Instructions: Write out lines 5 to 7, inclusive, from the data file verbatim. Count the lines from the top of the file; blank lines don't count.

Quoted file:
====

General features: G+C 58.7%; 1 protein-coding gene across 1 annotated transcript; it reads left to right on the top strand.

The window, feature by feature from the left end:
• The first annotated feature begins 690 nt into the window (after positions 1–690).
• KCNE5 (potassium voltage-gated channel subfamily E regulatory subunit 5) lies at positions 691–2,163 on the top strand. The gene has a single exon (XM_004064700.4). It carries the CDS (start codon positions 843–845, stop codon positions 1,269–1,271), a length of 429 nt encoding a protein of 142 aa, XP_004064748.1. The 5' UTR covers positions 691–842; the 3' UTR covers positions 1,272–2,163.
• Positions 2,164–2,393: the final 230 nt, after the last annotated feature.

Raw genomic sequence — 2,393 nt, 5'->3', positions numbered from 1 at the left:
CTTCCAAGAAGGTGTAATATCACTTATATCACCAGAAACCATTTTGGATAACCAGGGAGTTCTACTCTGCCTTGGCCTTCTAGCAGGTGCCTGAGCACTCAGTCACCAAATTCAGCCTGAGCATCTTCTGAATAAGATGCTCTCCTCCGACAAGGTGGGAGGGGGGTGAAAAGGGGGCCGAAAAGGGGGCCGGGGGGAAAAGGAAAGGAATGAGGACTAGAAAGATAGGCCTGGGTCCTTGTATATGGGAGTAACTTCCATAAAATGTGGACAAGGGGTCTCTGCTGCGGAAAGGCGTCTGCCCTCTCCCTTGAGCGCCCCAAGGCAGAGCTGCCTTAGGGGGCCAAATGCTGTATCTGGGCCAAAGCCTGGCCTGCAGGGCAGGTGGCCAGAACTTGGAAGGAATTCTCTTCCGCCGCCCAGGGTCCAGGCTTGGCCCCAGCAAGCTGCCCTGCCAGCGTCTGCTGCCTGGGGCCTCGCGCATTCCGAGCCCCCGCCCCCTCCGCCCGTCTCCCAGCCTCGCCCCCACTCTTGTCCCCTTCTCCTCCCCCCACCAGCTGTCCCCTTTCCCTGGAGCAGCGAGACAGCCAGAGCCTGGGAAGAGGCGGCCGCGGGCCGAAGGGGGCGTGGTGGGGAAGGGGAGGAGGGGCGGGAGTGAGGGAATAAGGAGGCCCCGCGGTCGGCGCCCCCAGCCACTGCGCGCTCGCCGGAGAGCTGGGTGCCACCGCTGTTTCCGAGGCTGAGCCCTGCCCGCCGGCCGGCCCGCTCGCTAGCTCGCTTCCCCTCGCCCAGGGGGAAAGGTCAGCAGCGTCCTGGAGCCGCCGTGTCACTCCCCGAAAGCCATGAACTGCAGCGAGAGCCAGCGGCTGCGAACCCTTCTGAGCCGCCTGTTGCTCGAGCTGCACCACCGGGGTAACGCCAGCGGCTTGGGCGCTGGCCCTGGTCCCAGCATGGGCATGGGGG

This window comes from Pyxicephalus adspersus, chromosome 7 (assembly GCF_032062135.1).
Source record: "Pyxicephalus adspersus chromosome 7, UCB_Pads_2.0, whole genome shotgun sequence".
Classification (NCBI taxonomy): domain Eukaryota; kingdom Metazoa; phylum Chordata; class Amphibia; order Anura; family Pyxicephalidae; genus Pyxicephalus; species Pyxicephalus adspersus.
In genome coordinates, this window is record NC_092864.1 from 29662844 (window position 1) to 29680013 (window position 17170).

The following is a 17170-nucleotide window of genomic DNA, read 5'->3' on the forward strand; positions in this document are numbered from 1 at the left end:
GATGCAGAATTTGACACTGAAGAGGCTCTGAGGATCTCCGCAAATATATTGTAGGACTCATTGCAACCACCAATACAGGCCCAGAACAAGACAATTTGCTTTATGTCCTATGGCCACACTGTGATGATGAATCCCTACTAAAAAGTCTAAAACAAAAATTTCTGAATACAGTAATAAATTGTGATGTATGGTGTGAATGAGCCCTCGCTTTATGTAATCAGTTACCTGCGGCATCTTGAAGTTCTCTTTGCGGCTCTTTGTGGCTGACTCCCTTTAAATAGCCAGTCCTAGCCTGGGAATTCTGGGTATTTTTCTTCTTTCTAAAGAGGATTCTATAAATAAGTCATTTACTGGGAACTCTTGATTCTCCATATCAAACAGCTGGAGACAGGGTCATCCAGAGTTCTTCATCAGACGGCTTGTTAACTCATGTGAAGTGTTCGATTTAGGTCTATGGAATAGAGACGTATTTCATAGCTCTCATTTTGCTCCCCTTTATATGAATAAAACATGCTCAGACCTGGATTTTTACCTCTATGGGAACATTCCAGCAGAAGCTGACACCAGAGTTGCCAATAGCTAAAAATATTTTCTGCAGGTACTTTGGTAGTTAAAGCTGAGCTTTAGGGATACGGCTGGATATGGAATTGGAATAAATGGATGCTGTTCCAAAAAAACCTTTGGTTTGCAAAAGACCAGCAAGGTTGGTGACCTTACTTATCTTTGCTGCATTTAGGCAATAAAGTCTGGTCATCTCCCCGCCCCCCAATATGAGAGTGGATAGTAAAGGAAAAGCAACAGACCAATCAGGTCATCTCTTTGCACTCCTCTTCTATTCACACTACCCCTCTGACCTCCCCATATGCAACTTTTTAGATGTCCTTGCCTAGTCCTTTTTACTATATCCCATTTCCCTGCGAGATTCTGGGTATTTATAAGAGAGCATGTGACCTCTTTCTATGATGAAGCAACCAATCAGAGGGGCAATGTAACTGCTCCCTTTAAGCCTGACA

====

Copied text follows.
• Positions 2,164–2,393: the final 230 nt, after the last annotated feature.

Raw genomic sequence — 2,393 nt, 5'->3', positions numbered from 1 at the left:
CTTCCAAGAAGGTGTAATATCACTTATATCACCAGAAACCATTTTGGATAACCAGGGAGTTCTACTCTGCCTTGGCCTTCTAGCAGGTGCCTGAGCACTCAGTCACCAAATTCAGCCTGAGCATCTTCTGAATAAGATGCTCTCCTCCGACAAGGTGGGAGGGGGGTGAAAAGGGGGCCGAAAAGGGGGCCGGGGGGAAAAGGAAAGGAATGAGGACTAGAAAGATAGGCCTGGGTCCTTGTATATGGGAGTAACTTCCATAAAATGTGGACAAGGGGTCTCTGCTGCGGAAAGGCGTCTGCCCTCTCCCTTGAGCGCCCCAAGGCAGAGCTGCCTTAGGGGGCCAAATGCTGTATCTGGGCCAAAGCCTGGCCTGCAGGGCAGGTGGCCAGAACTTGGAAGGAATTCTCTTCCGCCGCCCAGGGTCCAGGCTTGGCCCCAGCAAGCTGCCCTGCCAGCGTCTGCTGCCTGGGGCCTCGCGCATTCCGAGCCCCCGCCCCCTCCGCCCGTCTCCCAGCCTCGCCCCCACTCTTGTCCCCTTCTCCTCCCCCCACCAGCTGTCCCCTTTCCCTGGAGCAGCGAGACAGCCAGAGCCTGGGAAGAGGCGGCCGCGGGCCGAAGGGGGCGTGGTGGGGAAGGGGAGGAGGGGCGGGAGTGAGGGAATAAGGAGGCCCCGCGGTCGGCGCCCCCAGCCACTGCGCGCTCGCCGGAGAGCTGGGTGCCACCGCTGTTTCCGAGGCTGAGCCCTGCCCGCCGGCCGGCCCGCTCGCTAGCTCGCTTCCCCTCGCCCAGGGGGAAAGGTCAGCAGCGTCCTGGAGCCGCCGTGTCACTCCCCGAAAGCCATGAACTGCAGCGAGAGCCAGCGGCTGCGAACCCTTCTGAGCCGCCTGTTGCTCGAGCTGCACCACCGGGGTAACGCCAGCGGCTTGGGCGCTGGCCCTGGTCCCAGCATGGGCATGGGGG